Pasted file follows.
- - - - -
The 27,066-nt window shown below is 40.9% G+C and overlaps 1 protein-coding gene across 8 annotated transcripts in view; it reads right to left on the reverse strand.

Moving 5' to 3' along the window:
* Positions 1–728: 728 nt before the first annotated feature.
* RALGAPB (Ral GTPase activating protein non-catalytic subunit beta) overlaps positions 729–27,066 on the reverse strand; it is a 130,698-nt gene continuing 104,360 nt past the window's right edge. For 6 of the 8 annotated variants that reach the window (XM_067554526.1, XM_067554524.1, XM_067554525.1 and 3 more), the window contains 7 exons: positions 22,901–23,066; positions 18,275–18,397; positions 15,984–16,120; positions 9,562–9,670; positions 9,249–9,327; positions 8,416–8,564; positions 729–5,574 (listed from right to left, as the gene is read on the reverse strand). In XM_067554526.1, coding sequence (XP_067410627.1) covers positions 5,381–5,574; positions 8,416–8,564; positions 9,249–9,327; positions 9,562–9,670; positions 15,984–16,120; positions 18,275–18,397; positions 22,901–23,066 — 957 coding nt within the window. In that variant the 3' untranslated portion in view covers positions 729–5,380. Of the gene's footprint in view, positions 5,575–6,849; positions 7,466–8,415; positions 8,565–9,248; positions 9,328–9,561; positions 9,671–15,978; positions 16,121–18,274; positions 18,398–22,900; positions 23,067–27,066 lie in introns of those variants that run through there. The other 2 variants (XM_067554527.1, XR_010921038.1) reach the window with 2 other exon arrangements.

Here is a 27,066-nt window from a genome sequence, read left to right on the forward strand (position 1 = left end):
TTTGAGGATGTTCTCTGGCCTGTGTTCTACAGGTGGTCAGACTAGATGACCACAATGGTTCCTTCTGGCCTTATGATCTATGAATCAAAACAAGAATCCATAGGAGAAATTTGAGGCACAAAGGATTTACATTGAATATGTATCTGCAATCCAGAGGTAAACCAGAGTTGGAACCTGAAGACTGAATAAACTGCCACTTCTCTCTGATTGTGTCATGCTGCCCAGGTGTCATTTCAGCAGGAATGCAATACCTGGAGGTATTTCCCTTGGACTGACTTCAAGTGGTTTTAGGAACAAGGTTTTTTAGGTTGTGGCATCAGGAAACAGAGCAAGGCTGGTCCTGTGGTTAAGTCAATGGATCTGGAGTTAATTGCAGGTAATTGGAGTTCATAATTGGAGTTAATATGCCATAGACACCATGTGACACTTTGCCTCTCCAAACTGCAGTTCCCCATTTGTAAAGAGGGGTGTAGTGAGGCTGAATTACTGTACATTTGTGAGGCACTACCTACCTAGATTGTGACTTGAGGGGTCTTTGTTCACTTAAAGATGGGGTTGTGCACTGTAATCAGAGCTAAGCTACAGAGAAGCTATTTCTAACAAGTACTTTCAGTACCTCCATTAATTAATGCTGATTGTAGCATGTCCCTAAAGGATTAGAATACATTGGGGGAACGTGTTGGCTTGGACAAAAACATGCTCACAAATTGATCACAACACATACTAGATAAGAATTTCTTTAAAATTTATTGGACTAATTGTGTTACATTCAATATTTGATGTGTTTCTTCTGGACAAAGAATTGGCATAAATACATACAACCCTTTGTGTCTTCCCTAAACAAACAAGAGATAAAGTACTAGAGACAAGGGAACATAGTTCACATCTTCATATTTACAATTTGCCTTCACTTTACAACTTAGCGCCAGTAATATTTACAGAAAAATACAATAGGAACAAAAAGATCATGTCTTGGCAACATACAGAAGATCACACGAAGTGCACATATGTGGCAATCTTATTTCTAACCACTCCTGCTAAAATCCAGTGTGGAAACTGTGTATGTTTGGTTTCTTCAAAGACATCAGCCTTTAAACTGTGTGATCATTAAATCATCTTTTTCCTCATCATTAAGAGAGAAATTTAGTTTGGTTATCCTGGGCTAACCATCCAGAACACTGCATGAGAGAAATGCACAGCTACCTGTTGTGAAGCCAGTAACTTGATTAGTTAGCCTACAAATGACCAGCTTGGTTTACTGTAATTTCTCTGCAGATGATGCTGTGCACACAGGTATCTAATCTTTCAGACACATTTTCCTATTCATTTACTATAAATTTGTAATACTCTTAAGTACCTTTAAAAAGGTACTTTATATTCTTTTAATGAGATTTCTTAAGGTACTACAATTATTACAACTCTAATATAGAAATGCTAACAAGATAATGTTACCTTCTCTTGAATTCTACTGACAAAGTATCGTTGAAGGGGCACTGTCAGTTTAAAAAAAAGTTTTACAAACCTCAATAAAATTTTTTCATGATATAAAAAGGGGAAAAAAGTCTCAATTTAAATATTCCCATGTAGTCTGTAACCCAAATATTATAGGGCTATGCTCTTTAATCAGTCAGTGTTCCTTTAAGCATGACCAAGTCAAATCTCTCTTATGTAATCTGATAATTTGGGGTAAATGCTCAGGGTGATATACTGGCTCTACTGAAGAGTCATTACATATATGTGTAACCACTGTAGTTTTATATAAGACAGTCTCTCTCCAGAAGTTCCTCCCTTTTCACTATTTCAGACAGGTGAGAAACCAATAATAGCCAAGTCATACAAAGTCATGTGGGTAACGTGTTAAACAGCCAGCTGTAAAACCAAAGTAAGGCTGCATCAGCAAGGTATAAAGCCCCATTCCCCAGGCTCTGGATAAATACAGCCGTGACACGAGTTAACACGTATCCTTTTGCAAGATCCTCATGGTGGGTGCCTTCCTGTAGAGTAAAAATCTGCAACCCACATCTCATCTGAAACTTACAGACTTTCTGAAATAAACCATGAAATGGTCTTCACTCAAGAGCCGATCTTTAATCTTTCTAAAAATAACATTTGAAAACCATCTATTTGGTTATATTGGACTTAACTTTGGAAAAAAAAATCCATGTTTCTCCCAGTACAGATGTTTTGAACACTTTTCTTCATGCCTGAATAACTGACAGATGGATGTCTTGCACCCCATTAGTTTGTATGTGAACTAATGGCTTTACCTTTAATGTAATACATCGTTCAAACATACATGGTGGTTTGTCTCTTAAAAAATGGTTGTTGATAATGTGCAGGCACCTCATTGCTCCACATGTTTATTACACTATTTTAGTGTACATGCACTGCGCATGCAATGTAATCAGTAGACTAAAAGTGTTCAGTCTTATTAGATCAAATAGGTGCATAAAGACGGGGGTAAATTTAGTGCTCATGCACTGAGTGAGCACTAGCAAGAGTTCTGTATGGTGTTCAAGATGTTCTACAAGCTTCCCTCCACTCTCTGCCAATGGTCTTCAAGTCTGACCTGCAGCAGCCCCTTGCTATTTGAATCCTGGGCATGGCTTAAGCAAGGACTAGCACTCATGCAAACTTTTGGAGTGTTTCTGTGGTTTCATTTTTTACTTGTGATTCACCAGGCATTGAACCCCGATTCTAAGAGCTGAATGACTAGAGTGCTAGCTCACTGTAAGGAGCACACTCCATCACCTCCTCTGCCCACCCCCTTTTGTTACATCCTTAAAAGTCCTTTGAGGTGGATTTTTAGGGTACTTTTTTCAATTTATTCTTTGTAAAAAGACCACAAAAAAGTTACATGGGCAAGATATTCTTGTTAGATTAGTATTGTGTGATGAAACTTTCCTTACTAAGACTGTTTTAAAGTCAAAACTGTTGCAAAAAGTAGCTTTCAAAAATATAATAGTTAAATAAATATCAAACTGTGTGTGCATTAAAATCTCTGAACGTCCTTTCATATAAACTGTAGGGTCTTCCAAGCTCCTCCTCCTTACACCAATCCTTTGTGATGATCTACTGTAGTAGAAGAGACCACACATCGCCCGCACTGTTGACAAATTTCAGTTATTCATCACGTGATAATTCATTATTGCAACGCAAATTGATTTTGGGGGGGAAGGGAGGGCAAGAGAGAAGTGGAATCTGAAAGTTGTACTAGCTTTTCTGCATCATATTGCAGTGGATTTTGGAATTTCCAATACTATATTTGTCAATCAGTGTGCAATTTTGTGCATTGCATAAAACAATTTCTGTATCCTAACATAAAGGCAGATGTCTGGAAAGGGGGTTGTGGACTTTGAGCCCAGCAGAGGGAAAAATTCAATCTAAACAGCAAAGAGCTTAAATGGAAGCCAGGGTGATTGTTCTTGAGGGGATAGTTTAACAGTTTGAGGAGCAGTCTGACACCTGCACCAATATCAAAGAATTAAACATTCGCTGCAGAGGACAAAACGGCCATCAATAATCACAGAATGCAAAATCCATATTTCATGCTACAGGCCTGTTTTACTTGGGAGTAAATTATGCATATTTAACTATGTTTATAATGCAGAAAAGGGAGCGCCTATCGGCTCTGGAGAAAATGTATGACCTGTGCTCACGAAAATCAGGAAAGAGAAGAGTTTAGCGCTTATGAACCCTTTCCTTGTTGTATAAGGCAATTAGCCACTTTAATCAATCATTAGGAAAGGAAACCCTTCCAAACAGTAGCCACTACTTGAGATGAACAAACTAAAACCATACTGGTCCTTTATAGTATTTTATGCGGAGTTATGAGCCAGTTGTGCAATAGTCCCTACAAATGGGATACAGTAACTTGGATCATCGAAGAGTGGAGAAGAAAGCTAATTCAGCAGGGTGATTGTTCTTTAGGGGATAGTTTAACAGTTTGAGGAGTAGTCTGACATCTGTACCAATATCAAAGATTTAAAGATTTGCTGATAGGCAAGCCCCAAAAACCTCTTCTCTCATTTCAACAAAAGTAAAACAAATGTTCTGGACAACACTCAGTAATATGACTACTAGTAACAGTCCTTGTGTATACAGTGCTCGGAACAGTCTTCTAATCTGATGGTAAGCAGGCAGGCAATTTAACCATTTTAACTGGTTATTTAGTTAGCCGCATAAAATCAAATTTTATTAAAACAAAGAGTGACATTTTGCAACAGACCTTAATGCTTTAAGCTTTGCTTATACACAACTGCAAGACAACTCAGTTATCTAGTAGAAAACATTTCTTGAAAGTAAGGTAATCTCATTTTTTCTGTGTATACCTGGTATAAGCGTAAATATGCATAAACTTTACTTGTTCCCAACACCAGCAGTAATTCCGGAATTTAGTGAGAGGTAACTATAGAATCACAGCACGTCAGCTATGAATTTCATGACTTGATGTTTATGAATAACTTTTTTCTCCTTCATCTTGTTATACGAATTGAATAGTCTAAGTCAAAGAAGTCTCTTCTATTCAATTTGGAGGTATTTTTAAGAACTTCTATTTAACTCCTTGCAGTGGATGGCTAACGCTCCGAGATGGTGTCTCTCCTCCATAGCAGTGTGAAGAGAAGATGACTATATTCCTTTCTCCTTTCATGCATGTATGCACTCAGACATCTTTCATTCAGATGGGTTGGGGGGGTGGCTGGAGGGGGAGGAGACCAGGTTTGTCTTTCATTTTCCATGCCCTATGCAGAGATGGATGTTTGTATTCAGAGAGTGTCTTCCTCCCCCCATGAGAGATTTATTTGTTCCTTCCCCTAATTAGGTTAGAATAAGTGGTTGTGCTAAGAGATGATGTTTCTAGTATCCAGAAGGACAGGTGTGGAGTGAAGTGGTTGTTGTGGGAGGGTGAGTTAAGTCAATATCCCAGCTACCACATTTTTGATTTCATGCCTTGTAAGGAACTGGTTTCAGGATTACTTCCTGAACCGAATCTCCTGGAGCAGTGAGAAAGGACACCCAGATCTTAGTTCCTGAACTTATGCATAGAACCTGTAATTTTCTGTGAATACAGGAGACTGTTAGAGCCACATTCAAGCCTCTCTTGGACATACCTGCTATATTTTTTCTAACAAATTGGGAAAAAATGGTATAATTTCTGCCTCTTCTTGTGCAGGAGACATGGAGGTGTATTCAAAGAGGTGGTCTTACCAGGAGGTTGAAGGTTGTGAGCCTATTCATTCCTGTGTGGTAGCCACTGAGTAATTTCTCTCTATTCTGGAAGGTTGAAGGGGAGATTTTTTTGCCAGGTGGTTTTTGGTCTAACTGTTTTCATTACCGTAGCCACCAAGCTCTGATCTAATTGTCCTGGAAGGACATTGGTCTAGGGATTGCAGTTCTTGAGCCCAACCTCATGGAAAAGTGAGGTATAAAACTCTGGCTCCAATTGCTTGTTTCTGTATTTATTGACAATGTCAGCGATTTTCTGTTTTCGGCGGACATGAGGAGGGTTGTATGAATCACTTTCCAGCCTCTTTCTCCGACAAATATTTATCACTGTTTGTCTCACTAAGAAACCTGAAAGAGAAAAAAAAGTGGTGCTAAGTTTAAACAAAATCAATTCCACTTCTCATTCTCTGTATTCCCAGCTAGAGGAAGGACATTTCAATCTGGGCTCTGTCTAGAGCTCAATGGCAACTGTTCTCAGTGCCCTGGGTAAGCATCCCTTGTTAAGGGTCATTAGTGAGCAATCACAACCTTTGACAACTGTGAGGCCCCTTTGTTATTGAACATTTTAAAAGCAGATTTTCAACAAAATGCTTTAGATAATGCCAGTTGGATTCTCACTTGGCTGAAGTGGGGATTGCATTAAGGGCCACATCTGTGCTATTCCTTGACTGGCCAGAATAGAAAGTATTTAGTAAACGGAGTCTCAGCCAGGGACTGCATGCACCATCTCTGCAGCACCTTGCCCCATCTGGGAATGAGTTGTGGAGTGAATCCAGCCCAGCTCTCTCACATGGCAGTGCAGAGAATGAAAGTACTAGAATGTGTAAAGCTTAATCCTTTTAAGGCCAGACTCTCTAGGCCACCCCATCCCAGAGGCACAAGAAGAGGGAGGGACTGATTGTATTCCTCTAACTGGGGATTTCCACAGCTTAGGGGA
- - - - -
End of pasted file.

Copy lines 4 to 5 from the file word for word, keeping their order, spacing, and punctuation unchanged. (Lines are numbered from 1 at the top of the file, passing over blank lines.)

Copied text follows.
* RALGAPB (Ral GTPase activating protein non-catalytic subunit beta) overlaps positions 729–27,066 on the reverse strand; it is a 130,698-nt gene continuing 104,360 nt past the window's right edge. For 6 of the 8 annotated variants that reach the window (XM_067554526.1, XM_067554524.1, XM_067554525.1 and 3 more), the window contains 7 exons: positions 22,901–23,066; positions 18,275–18,397; positions 15,984–16,120; positions 9,562–9,670; positions 9,249–9,327; positions 8,416–8,564; positions 729–5,574 (listed from right to left, as the gene is read on the reverse strand). In XM_067554526.1, coding sequence (XP_067410627.1) covers positions 5,381–5,574; positions 8,416–8,564; positions 9,249–9,327; positions 9,562–9,670; positions 15,984–16,120; positions 18,275–18,397; positions 22,901–23,066 — 957 coding nt within the window. In that variant the 3' untranslated portion in view covers positions 729–5,380. Of the gene's footprint in view, positions 5,575–6,849; positions 7,466–8,415; positions 8,565–9,248; positions 9,328–9,561; positions 9,671–15,978; positions 16,121–18,274; positions 18,398–22,900; positions 23,067–27,066 lie in introns of those variants that run through there. The other 2 variants (XM_067554527.1, XR_010921038.1) reach the window with 2 other exon arrangements.

Here is a 27,066-nt window from a genome sequence, read left to right on the forward strand (position 1 = left end):